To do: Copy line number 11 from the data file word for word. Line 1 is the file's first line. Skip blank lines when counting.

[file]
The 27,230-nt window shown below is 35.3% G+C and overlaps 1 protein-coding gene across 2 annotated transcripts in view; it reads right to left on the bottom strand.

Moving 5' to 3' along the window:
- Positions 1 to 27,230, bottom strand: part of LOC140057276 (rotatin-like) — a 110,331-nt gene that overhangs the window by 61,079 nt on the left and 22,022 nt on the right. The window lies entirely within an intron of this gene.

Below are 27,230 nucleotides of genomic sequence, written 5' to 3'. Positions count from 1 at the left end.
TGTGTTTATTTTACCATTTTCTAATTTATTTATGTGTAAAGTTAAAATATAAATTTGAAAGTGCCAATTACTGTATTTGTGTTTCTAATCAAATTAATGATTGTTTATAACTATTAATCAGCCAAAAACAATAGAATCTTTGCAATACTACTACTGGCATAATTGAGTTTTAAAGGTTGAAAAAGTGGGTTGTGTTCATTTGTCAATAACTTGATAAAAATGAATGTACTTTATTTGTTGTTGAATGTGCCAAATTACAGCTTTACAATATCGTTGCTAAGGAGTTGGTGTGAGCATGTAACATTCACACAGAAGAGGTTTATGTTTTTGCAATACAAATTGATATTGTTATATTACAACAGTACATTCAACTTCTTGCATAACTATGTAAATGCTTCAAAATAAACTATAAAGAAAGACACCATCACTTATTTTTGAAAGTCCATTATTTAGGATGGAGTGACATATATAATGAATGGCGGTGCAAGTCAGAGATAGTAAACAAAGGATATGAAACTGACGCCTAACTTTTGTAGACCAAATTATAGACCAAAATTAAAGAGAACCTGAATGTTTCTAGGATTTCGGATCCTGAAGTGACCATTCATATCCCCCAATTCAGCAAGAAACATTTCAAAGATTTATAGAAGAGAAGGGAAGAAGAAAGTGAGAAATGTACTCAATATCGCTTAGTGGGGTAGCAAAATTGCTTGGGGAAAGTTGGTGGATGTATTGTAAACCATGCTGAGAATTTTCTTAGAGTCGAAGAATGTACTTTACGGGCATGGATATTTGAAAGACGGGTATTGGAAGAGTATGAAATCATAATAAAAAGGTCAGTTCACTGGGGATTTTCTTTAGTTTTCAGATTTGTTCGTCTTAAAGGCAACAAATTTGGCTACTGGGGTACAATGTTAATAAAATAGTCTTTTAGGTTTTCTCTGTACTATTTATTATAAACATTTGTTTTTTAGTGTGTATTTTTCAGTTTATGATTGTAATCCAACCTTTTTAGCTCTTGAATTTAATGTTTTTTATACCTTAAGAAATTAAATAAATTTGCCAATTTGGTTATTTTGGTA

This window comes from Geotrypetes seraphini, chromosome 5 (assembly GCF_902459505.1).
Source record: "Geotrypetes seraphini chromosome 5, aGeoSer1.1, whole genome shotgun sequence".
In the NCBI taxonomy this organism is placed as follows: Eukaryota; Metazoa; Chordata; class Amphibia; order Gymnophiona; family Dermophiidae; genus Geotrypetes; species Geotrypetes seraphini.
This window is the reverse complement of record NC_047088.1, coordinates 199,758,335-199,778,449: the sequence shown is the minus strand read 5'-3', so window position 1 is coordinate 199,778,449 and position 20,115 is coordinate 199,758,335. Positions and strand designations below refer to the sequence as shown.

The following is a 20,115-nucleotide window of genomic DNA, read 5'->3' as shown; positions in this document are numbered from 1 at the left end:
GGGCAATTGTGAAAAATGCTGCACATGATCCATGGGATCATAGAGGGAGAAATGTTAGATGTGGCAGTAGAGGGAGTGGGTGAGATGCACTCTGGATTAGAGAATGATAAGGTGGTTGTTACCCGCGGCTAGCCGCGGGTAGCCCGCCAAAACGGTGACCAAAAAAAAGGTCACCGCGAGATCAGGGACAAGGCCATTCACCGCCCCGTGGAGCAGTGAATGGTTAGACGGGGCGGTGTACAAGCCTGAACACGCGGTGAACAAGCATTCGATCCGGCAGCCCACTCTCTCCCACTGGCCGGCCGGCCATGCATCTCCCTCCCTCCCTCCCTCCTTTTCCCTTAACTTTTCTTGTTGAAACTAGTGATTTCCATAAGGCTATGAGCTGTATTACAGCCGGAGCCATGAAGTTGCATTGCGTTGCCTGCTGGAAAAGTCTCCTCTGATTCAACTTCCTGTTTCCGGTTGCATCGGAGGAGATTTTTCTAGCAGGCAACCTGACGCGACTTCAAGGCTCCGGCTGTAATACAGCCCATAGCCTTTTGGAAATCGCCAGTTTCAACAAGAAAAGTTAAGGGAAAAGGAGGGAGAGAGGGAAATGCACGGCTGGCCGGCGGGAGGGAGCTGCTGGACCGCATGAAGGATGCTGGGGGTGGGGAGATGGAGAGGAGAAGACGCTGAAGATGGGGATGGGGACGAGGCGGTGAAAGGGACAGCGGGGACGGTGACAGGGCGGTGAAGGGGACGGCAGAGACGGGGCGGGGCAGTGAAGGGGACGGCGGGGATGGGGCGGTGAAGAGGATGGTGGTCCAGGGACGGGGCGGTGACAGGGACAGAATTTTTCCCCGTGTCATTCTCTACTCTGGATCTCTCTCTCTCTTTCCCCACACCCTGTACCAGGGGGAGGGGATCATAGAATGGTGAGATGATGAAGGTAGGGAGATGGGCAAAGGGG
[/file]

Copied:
GGGCAATTGTGAAAAATGCTGCACATGATCCATGGGATCATAGAGGGAGAAATGTTAGATGTGGCAGTAGAGGGAGTGGGTGAGATGCACTCTGGATTAGAGAATGATAAGGTGGTTGTTACCCGCGGCTAGCCGCGGGTAGCCCGCCAAAACGGTGACCAAAAAAAAGGTCACCGCGAGATCAGGGACAAGGCCATTCACCGCCCCGTGGAGCAGTGAATGGTTAGACGGGGCGGTGTACAAGCCTGAACACGCGGTGAACAAGCATTCGATCCGGCAGCCCACTCTCTCCCACTGGCCGGCCGGCCATGCATCTCCCTCCCTCCCTCCCTCCTTTTCCCTTAACTTTTCTTGTTGAAACTAGTGATTTCCATAAGGCTATGAGCTGTATTACAGCCGGAGCCATGAAGTTGCATTGCGTTGCCTGCTGGAAAAGTCTCCTCTGATTCAACTTCCTGTTTCCGGTTGCATCGGAGGAGATTTTTCTAGCAGGCAACCTGACGCGACTTCAAGGCTCCGGCTGTAATACAGCCCATAGCCTTTTGGAAATCGCCAGTTTCAACAAGAAAAGTTAAGGGAAAAGGAGGGAGAGAGGGAAATGCACGGCTGGCCGGCGGGAGGGAGCTGCTGGACCGCATGAAGGATGCTGGGGGTGGGGAGATGGAGAGGAGAAGACGCTGAAGATGGGGATGGGGACGAGGCGGTGAAAGGGACAGCGGGGACGGTGACAGGGCGGTGAAGGGGACGGCAGAGACGGGGCGGGGCAGTGAAGGGGACGGCGGGGATGGGGCGGTGAAGAGGATGGTGGTCCAGGGACGGGGCGGTGACAGGGACAGAATTTTTCCCCGTGTCATTCTCTACTCTGGATCTCTCTCTCTCTTTCCCCACACCCTGTACCAGGGGGAGGGGATCATAGAATGGTGAGATGATGAAGGTAGGGAGATGGGCAAAGGGG